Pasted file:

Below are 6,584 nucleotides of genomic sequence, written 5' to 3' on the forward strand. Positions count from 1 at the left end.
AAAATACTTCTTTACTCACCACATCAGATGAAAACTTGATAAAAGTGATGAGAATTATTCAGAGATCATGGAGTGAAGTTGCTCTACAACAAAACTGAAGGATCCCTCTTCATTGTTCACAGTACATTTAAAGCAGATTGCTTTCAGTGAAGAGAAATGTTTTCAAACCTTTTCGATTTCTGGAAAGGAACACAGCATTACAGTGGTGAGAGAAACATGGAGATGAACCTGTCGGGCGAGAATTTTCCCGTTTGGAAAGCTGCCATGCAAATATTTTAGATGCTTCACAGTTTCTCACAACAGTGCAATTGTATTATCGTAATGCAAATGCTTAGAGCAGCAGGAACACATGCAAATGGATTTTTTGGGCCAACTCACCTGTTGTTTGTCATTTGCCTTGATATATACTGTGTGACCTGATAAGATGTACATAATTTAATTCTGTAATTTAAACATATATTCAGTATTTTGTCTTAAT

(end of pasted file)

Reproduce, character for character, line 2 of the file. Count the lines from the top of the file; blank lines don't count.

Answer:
AAAATACTTCTTTACTCACCACATCAGATGAAAACTTGATAAAAGTGATGAGAATTATTCAGAGATCATGGAGTGAAGTTGCTCTACAACAAAACTGAAGGATCCCTCTTCATTGTTCACAGTACATTTAAAGCAGATTGCTTTCAGTGAAGAGAAATGTTTTCAAACCTTTTCGATTTCTGGAAAGGAACACAGCATTACAGTGGTGAGAGAAACATGGAGATGAACCTGTCGGGCGAGAATTTTCCCGTTTGGAAAGCTGCCATGCAAATATTTTAGATGCTTCACAGTTTCTCACAACAGTGCAATTGTATTATCGTAATGCAAATGCTTAGAGCAGCAGGAACACATGCAAATGGATTTTTTGGGCCAACTCACCTGTTGTTTGTCATTTGCCTTGATATATACTGTGTGACCTGATAAGATGTACATAATTTAATTCTGTAATTTAAACATATATTCAGTATTTTGTCTTAAT